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Let’s Talk About Airing Down…

Let’s Talk About Airing Down…

There are two distinct benefits to airing down (letting air out of your tires):  mechanical advantage and personal comfort. Both of which can drastically impact your experience on the trail.

Disclaimer – BackroadVentures does not advocate the use of your vehicle, tire, or equipment in a way the manufacturer has not intended and doing so is at the full risk of the consumer/owner. 

Mechanical Advantage

Let’s cover mechanical first. There are two advantages to be gained here:  1) Increased contact patch (where the surface of the tire meets the ground) and 2) more pliable contact patch. Reducing tire pressure allows the “footprint” of the tire to expand.  A common misconception is that “airing down makes the tire wider.”  While yes, it appears that the tire is wider because of the “sidewall squat,” the actual mechanical advantage is the tire contact patch is longer. This elongated contact patch provides more traction by increasing the amount tire tread that is in contact with the road/trail surface. Additionally, reducing the pressure allows the contact patch to mold to changes in the road/trail surface, like rocks and such.  The contact patch being able to mold to the contour of the terrain allows the power to transfer to from the vehicle to the terrain with less slipping.  This pliability also helps to reduce the likelihood of tread-face punctures.

Personal Comfort

Anyone who has spent time on washboard roads knows that having full, stiff tires does not help to alleviate the tooth chattering, dash shaking, “oh no my coffee is coming out the sip hole” experience. Reducing the tire pressure can help to absorb some of that by acting as the initial “shock absorber” in the suspension system. This is obviously subjective, and everyone will have different comfort levels, but the overall experience is generally improved.

Can You Run Them Low All The Time?

There are a couple of things to be aware of. Running tires at lower pressures makes the sidewall work harder, which is alright at slower speeds, but not good when driving faster on pavement.  If you drive at higher speeds on pavement with soft tires, you may experience erratic behavior when cornering. More importantly, the friction generated by the sidewall changing shape will cause heat buildup and eventually delamination or failure of the tire.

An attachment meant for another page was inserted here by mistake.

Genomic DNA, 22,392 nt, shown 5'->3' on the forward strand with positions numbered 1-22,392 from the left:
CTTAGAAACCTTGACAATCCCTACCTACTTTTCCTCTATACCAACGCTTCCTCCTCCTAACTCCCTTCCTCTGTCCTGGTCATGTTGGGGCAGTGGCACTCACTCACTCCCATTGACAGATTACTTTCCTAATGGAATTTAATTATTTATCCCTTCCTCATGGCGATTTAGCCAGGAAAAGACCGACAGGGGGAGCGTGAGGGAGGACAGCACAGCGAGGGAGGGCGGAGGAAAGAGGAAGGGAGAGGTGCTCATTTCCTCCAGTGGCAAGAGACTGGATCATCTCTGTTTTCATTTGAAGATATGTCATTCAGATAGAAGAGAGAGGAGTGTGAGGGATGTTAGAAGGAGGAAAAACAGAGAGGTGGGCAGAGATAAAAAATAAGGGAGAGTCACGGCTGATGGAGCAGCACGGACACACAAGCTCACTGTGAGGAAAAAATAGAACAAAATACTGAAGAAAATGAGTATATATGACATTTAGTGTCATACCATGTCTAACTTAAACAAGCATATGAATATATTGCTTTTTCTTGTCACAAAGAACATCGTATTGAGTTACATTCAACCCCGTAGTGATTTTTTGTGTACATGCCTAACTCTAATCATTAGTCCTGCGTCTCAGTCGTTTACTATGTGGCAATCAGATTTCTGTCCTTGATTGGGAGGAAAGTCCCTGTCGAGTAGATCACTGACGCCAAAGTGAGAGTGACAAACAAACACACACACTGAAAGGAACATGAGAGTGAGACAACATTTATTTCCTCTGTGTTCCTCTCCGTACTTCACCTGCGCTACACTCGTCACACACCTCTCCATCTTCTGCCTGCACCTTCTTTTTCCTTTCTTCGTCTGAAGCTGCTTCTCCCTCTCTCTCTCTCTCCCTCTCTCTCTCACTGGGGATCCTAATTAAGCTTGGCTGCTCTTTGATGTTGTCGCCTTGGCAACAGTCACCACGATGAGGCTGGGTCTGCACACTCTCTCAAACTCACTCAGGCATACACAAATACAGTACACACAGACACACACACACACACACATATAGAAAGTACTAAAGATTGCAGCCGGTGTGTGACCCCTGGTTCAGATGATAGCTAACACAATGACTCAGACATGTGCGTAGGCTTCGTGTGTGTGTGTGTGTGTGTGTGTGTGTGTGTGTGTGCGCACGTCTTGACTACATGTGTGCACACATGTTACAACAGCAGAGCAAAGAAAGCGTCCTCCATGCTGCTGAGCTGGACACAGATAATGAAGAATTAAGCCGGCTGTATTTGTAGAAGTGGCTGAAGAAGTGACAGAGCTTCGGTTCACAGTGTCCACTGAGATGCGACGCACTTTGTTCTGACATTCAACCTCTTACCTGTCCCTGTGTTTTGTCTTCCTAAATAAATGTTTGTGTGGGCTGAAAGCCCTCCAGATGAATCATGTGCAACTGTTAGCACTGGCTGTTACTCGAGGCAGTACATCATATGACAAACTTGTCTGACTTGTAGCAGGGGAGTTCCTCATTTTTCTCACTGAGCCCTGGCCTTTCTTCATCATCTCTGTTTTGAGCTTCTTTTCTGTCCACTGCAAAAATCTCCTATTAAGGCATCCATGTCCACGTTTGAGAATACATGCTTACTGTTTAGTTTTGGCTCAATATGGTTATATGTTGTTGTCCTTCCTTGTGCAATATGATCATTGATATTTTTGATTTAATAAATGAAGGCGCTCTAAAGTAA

All that said, the benefits are there.  The biggest debate is how low you should go.

How Low Should You Go?

The pressure you choose is really a combination of personal preference and risk mitigation.  The lower you go, the more the benefits are noticeable, but the likelihood of popping your tire bead off the wheel increases.  Most people are confident going down to 15-20 psi without bead-lock wheels (if you aren’t familiar with bead-locks, they are wheels that use a ring rather than tire pressure to secure the tire bead to the wheel).  With bead-locks, people will run in the single digits and often be just fine, but when is that really needed?  Pressures that low are extremely beneficial in rock-crawling; not so much in general overlanding. For overlanding, and if you are new to airing down, test out different pressures to see what you like. Start in the mid-20’s, if you like it, try the low-20’s.  For the majority of what/where/how I drive, I typically run my tires at 20-22 psi. I find it to be nice blend of steering responsiveness, traction, and comfort, considering the weight of my vehicle with expedition load.

 KEEP IN MIND – if you air down, you must have a way to air back up.

Ryan Matthes

Ryan Matthes

Ryan (Co-founder) of BackroadVentures is originally from the Finger Lakes region of New York, but has recently settled in North Carolina where he spent his high school and college years. His passion for the outdoors is evident on the trips and classes he leads. Ryan and his wife Corinne, share their love of the outdoors with their 7 year old son, Liam, traveling and spending as much time outdoors as possible.

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This Post Has 2 Comments

  1. Are the pressures specific for P metric or LT tires? Also in my experience a well designed P metric tire tends to be more pliable than a similar size LT but the LT can go down a bit further having more plies on sidewall.

  2. Roy FJ – the references I use aren’t specific to either. I’ve run the same ranges on both on my vehicles. Also, excellent point about the sidewall plies – I ran a load range E at one point and had to go lower in PSI to get the sidewall flax to where I wanted it.

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